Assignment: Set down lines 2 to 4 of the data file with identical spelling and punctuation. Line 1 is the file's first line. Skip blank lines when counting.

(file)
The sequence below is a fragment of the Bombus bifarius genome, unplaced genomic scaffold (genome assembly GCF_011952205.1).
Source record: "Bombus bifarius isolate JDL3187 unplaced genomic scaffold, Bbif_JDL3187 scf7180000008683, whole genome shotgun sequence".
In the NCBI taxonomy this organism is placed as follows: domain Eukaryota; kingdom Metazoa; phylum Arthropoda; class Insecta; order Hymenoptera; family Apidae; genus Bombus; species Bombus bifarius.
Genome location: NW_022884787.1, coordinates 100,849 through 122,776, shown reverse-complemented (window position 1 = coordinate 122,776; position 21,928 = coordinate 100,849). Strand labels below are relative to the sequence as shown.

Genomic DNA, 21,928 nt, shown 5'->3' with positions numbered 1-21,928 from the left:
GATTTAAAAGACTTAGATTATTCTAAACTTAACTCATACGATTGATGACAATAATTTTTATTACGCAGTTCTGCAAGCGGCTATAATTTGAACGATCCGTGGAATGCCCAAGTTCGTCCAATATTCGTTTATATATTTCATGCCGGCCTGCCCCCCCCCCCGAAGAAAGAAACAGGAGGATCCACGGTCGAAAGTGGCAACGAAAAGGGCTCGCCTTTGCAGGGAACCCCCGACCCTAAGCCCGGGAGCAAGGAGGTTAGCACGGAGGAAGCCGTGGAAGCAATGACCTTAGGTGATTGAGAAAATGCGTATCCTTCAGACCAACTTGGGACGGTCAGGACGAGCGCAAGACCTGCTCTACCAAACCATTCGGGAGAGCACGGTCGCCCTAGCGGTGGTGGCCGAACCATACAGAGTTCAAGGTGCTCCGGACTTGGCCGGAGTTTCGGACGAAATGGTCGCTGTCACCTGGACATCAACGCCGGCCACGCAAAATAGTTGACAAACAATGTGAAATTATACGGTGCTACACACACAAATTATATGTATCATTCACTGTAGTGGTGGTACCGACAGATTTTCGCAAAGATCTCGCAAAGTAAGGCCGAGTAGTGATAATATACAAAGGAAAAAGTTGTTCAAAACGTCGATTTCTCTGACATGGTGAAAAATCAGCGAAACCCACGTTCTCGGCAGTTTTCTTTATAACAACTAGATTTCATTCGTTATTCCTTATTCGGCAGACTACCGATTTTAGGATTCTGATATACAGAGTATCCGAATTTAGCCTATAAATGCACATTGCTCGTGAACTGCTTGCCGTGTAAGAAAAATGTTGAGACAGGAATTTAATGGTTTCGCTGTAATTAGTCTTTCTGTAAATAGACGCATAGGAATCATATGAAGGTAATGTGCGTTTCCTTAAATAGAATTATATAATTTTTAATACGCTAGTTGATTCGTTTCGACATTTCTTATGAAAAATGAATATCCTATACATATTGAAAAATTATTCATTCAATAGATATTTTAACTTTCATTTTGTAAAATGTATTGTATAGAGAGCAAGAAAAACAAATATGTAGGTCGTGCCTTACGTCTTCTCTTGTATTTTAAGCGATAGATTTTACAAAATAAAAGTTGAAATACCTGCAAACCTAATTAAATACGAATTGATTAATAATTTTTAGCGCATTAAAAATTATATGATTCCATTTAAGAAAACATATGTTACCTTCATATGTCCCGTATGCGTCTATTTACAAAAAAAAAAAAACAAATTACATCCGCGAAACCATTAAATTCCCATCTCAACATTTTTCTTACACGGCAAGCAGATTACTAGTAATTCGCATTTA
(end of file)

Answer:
Source record: "Bombus bifarius isolate JDL3187 unplaced genomic scaffold, Bbif_JDL3187 scf7180000008683, whole genome shotgun sequence".
In the NCBI taxonomy this organism is placed as follows: domain Eukaryota; kingdom Metazoa; phylum Arthropoda; class Insecta; order Hymenoptera; family Apidae; genus Bombus; species Bombus bifarius.
Genome location: NW_022884787.1, coordinates 100,849 through 122,776, shown reverse-complemented (window position 1 = coordinate 122,776; position 21,928 = coordinate 100,849). Strand labels below are relative to the sequence as shown.